Catalonia, with its capitol city of Barcelona, is a reluctant part of the Kingdom of Spain as well. In its constitution, Catalonia defines itself as a "nation," although Spain demurs. Everyone seems happy with the status quo: an agreement to disagree.
You won't see the Spanish flag flying alone anywhere in Catalonia; the Catalonian flag is always flown alongside it, and in Barcelona itself, the city's flag is sometimes flown as well.
Catalonian, Spanish and Barcelonan flags.
Catalonians think of themselves as a people separate from, and superior to the Spanish. Generalissimo Franco, in an attempt to keep the unruly province under control, outlawed teaching of the Catalan language in schools and its use in official communications and documents. The people cheerfully disobeyed him, and today, Catalan is very much a living language.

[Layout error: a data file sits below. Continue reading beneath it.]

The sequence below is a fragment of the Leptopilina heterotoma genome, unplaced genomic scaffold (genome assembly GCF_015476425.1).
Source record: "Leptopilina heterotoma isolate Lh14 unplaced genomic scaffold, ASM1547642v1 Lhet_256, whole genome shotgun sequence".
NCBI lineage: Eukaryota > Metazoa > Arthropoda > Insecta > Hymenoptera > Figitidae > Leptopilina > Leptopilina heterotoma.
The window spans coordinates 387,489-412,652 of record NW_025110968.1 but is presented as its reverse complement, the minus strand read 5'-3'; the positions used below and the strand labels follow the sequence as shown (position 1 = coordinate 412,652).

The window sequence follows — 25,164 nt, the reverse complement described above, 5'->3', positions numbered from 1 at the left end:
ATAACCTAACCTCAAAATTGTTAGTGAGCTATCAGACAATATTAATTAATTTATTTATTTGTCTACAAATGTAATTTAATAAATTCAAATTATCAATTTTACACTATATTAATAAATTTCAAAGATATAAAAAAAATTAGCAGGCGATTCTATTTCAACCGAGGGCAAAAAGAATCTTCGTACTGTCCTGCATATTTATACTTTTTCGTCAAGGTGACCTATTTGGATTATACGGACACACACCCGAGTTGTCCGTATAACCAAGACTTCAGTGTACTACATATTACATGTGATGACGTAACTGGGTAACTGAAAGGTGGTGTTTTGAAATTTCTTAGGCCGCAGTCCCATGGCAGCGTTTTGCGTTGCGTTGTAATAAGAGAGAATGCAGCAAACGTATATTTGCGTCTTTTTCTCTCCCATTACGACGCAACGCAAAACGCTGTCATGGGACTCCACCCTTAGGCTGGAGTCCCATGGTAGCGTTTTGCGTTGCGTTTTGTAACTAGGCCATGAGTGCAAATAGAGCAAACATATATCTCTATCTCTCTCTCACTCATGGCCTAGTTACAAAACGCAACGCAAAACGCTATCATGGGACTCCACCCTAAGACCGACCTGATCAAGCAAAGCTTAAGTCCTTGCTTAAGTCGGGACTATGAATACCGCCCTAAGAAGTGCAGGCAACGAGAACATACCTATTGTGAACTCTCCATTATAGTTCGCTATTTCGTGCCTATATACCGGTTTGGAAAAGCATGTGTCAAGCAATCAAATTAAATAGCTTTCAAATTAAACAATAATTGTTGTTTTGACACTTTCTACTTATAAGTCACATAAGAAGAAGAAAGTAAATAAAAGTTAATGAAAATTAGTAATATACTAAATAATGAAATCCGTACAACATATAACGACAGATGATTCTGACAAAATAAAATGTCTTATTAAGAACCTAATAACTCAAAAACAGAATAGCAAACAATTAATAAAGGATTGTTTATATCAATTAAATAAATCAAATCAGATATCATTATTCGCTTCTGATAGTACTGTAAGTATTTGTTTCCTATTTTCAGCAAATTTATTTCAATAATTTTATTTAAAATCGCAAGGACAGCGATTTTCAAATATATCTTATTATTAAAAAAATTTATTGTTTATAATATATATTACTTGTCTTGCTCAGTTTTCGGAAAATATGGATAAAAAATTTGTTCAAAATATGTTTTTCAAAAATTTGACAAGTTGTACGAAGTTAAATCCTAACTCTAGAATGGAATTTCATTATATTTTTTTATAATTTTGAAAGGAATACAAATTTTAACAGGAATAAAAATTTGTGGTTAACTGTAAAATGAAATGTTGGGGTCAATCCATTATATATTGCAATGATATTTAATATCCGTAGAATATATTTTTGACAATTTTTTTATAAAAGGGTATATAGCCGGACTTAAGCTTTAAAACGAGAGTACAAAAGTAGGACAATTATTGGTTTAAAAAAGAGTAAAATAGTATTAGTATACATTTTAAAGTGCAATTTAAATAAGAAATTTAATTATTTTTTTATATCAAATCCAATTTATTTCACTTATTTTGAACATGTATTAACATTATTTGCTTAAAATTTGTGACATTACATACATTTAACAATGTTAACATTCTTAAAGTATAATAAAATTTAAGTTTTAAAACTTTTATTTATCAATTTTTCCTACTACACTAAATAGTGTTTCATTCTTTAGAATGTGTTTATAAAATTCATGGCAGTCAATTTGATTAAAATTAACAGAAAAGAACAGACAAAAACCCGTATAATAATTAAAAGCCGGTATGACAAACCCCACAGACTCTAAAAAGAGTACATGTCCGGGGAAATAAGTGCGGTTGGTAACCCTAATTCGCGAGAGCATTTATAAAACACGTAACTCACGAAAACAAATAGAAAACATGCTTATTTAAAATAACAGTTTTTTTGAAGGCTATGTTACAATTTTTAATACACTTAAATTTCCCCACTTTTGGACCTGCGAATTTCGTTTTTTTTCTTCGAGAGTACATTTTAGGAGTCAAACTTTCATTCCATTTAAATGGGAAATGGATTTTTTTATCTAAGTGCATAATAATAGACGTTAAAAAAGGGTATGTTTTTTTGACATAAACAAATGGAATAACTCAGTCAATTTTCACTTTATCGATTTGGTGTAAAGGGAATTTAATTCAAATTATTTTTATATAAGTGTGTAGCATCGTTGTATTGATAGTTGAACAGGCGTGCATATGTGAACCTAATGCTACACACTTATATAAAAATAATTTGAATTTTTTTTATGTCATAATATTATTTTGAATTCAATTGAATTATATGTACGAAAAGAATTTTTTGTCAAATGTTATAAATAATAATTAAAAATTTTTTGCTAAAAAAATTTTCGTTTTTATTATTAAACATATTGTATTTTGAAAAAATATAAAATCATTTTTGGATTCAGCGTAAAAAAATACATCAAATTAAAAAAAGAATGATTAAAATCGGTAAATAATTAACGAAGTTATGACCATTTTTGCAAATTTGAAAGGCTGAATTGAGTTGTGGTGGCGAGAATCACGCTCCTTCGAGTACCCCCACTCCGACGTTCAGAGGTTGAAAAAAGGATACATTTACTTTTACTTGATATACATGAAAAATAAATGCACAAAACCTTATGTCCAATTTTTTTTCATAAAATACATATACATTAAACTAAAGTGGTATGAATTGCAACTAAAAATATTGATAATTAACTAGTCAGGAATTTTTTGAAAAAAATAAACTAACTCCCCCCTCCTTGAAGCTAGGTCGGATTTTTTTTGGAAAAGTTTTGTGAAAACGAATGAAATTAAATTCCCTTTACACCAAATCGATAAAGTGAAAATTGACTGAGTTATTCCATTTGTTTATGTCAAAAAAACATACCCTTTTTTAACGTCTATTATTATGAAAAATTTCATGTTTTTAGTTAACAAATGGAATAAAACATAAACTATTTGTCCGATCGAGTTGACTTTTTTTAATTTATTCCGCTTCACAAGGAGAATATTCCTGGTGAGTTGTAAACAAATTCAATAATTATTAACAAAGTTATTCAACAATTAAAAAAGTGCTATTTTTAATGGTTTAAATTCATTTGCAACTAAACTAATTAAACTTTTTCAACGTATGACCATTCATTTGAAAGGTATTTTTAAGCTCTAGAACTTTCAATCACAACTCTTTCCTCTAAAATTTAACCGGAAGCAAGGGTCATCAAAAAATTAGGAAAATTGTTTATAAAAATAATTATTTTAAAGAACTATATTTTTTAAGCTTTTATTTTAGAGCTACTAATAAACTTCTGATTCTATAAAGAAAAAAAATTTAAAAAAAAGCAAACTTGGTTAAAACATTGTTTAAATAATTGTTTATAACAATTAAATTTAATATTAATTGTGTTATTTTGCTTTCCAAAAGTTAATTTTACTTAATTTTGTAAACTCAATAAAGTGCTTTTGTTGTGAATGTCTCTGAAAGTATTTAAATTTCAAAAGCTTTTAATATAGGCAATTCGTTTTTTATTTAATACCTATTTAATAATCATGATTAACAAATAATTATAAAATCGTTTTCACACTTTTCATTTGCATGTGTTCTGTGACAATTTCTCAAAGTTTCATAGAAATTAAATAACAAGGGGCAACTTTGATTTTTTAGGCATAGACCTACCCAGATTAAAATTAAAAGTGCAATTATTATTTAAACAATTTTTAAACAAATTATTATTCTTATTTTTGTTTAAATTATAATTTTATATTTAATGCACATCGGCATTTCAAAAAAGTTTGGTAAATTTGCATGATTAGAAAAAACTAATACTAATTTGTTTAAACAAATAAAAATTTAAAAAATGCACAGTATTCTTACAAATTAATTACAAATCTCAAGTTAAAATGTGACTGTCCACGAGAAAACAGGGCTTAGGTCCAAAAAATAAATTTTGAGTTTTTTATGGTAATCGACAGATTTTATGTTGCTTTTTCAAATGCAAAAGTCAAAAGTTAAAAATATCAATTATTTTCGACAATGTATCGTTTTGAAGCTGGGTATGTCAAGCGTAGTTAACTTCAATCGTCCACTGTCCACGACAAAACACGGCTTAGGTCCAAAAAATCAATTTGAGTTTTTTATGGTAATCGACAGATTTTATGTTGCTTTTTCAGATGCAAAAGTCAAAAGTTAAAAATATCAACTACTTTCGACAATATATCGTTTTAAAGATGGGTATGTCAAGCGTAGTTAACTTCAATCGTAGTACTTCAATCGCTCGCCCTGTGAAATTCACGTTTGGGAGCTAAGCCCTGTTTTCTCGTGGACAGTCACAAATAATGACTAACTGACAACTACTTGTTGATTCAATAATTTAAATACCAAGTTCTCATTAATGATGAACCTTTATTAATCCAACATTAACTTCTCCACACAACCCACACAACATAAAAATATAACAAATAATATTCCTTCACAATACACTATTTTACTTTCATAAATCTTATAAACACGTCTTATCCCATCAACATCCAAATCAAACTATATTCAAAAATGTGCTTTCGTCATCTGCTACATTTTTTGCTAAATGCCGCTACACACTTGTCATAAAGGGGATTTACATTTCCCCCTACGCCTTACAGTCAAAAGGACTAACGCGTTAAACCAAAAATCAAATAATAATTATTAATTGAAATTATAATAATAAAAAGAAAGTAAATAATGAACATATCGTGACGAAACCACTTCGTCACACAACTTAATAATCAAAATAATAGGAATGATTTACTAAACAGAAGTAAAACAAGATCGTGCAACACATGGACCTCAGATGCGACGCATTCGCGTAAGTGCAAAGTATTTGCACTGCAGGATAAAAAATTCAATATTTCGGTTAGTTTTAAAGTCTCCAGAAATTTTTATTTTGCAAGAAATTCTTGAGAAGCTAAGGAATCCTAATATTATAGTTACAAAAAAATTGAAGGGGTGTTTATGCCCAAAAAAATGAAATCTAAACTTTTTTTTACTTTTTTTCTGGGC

So much so that the airport taxi driver spoke to us in it. Now, everyone who lives in Catalonia speaks Spanish, so it's not like he couldn't, too. And almost no one getting into his taxi at the airport is likely to speak Catalan. So why the posturing? Rude SOB.
Menus, directional signs and the like are all in Catalan, and pretty much comprehensible to Spanish speakers. Rapidly spoken Catalan is not.
We can all parse this sign. Quiet: Hospital Zone.
But if someone read it rapidly over the telephone, I for one just wouldn't get it.
Even the name of the region is different, partly because the Catalan alphabet lacks the Ñ:
Here's some more Catalan words that might interest Spanish speakers or students:
Failure to understand a foreign language can create some strange situations. The other morning I ordered the breakfast special that had been scrawled on a chalkboard at our local café: Flauta de Tonyina Canya Tallat. I was served a tuna-and-anchovy sandwich and a beer.